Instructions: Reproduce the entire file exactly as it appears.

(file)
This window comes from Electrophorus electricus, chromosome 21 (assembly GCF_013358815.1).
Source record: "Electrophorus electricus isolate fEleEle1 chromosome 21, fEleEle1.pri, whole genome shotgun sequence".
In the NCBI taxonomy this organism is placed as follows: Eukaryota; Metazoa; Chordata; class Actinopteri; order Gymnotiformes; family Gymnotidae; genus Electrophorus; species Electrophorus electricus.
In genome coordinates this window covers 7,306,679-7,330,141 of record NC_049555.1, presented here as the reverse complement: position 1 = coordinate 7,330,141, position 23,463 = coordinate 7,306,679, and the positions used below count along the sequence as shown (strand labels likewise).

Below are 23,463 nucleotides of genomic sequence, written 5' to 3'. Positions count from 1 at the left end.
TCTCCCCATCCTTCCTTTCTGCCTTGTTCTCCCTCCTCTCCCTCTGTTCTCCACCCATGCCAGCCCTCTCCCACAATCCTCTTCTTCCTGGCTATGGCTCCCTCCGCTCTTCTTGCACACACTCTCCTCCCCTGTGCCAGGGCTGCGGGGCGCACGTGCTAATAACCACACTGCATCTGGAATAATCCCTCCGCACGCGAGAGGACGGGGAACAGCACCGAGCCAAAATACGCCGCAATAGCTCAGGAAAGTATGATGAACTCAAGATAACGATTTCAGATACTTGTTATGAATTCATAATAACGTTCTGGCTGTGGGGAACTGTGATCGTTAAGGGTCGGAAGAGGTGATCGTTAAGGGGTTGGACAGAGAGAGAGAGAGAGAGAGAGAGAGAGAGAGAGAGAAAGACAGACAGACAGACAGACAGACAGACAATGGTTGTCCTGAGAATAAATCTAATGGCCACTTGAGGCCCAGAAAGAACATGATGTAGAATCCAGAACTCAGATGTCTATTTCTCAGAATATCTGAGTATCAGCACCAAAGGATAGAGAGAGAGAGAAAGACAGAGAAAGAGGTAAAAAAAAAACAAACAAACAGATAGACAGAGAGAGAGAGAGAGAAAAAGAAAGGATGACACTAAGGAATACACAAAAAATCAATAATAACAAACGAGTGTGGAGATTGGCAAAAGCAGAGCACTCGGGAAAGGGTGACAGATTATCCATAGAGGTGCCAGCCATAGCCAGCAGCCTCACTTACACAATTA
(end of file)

This window comes from Electrophorus electricus, chromosome 21 (assembly GCF_013358815.1).
Source record: "Electrophorus electricus isolate fEleEle1 chromosome 21, fEleEle1.pri, whole genome shotgun sequence".
In the NCBI taxonomy this organism is placed as follows: Eukaryota; Metazoa; Chordata; class Actinopteri; order Gymnotiformes; family Gymnotidae; genus Electrophorus; species Electrophorus electricus.
In genome coordinates this window covers 7,306,679-7,330,141 of record NC_049555.1, presented here as the reverse complement: position 1 = coordinate 7,330,141, position 23,463 = coordinate 7,306,679, and the positions used below count along the sequence as shown (strand labels likewise).

Below are 23,463 nucleotides of genomic sequence, written 5' to 3'. Positions count from 1 at the left end.
TCTCCCCATCCTTCCTTTCTGCCTTGTTCTCCCTCCTCTCCCTCTGTTCTCCACCCATGCCAGCCCTCTCCCACAATCCTCTTCTTCCTGGCTATGGCTCCCTCCGCTCTTCTTGCACACACTCTCCTCCCCTGTGCCAGGGCTGCGGGGCGCACGTGCTAATAACCACACTGCATCTGGAATAATCCCTCCGCACGCGAGAGGACGGGGAACAGCACCGAGCCAAAATACGCCGCAATAGCTCAGGAAAGTATGATGAACTCAAGATAACGATTTCAGATACTTGTTATGAATTCATAATAACGTTCTGGCTGTGGGGAACTGTGATCGTTAAGGGTCGGAAGAGGTGATCGTTAAGGGGTTGGACAGAGAGAGAGAGAGAGAGAGAGAGAGAGAGAGAGAGAAAGACAGACAGACAGACAGACAGACAGACAATGGTTGTCCTGAGAATAAATCTAATGGCCACTTGAGGCCCAGAAAGAACATGATGTAGAATCCAGAACTCAGATGTCTATTTCTCAGAATATCTGAGTATCAGCACCAAAGGATAGAGAGAGAGAGAAAGACAGAGAAAGAGGTAAAAAAAAAACAAACAAACAGATAGACAGAGAGAGAGAGAGAGAAAAAGAAAGGATGACACTAAGGAATACACAAAAAATCAATAATAACAAACGAGTGTGGAGATTGGCAAAAGCAGAGCACTCGGGAAAGGGTGACAGATTATCCATAGAGGTGCCAGCCATAGCCAGCAGCCTCACTTACACAATTA